Reflecting on Teaching Models and Second Life

In deciding to learn more about Second Life, my first thought wasn’t decided on a specific platform but more to research the use of 3D learning spaces for library use. The literature currently available overwhelmingly mentioned Second Life, and thus I’ve decided that it would be a good place to start.

Second Life, as I have mentioned in previous posts, is still used by various tertiary institutions and feature impressive digital library collections. Volunteer Librarians still maintain an active presence, with Forums and Google+ communities a rich source of information.

Preparing for design-based research, I need to understand transformational teaching. As suggested to our NGL group, the R.A.T framework is useful for determining the place of technology in teaching as measured against ‘replacement’, ‘amplification’ and ‘transformation’. Since I have already written a post about the R.A.T framework, I am interested in the Community of Inquiry Model as it relates to Second Life.

The Community of Inquiry Model “represents a process of creating a deep and meaningful (collaborative-constructivist) learning experience through the development of three interdependent elements – social, cognitive and teaching presence” (CoI Model | CoI, 2017).

Image courtesy of Creative Commons search

Burgess, Slate, Rojas-LeBouef & LaPrairie (2010) state that “in an educational context”, Second Life “provides a space for constructivist learning, socialization, exploration, discovery, and creativity. The communicative, social nature of virtual learning allows students to demonstrate the skills and strategies they have acquired through utilization of social technology tools. This applied, situated learning environment has great potential — especially in online distance learning”.

Thus, in examining the Community of Inquiry model and Second Life against the social, cognitive and teaching presence, I summarise it as such:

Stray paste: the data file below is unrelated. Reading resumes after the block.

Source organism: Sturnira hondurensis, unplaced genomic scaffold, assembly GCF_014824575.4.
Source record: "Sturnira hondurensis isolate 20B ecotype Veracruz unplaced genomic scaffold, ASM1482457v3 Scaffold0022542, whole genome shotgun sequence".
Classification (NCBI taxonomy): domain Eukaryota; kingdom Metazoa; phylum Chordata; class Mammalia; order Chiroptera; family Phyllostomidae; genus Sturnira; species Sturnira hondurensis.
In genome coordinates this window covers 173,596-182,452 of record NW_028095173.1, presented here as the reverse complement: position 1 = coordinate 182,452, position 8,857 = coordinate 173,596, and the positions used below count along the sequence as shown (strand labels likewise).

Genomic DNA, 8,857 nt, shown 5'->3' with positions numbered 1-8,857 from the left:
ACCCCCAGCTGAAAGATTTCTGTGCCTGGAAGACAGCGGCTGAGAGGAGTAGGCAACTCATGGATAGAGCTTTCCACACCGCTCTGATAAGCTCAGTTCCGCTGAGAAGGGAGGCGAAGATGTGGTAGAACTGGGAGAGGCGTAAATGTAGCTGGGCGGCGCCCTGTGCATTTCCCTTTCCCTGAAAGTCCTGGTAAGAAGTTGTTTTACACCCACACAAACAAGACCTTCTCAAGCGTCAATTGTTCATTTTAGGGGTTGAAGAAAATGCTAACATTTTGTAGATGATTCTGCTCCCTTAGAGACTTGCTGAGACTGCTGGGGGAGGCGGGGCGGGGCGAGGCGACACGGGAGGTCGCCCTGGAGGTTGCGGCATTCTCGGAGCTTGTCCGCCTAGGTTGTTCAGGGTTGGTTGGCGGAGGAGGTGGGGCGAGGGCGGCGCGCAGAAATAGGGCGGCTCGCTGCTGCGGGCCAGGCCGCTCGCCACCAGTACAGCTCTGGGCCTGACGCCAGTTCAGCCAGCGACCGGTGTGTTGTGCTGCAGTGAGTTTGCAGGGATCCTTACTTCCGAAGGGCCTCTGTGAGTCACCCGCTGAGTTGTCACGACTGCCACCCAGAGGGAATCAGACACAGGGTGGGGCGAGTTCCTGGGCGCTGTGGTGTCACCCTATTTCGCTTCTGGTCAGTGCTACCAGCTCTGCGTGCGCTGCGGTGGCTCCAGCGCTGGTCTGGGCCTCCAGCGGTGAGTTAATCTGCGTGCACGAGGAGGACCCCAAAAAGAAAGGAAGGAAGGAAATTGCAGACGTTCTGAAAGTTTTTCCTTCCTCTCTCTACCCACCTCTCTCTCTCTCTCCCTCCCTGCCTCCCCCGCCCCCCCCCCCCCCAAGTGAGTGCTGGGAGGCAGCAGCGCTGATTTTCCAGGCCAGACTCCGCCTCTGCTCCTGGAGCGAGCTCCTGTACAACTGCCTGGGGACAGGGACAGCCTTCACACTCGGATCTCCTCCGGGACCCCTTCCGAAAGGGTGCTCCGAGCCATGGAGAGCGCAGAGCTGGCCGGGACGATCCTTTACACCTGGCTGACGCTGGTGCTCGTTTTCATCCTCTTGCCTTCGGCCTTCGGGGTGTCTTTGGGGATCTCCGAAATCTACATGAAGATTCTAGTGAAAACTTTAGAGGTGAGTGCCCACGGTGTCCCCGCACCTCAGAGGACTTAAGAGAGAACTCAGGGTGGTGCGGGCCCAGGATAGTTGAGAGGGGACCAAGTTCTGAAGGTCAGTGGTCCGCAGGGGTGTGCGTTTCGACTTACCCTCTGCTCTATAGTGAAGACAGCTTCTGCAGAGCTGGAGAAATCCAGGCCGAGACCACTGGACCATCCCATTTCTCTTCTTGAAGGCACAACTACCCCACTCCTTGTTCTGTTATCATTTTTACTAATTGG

Social presence: students participating in Second Life, can express their emotions and ideas without fear. Whether it is because they are uncomfortable expression their opinions in a physical ‘real’ class or because they might fear ‘retribution’ from classmates on sensitive topics. The idea of a 3D learning space such as Second Life is to encourage collaboration and general interconnection, and provide those unable to travel to physical classrooms with the same quality learning experience.

Cognitive presence: a networked and global learning community would benefit from using Second Life for the exchange of information, connection of ideas and be able to apply the newly learnt knowledge in their everyday ‘real’ life occupations.

Teaching presence: teaching in Second Life enable discussion on various topics that does not refrain physically disabled students from attending lectures. Understanding of concepts can be build ‘face-to-face’ as lecturer and student avatars are able to simulate ‘real’ life communications. Instruction is direct and the student/teacher relationships can benefit from this type of setting.

This YouTube video by the University of Texas on Education in Second Life is already a decade old but gives a good overview of what attending a lecture in Second Life looks like:

References:

Burgess, M., Slate, J., Rojas-LeBouef, A., & LaPrairie, K. (2010). Teaching and learning in Second Life: Using the Community of Inquiry (CoI) model to support online instruction with graduate students in instructional technology. The Internet And Higher Education, 13(1-2), 84-88. http://dx.doi.org/10.1016/j.iheduc.2009.12.003

CoI Model | CoI. (2017). Coi.athabascau.ca. Retrieved 8 September 2017, from https://coi.athabascau.ca/coi-model/

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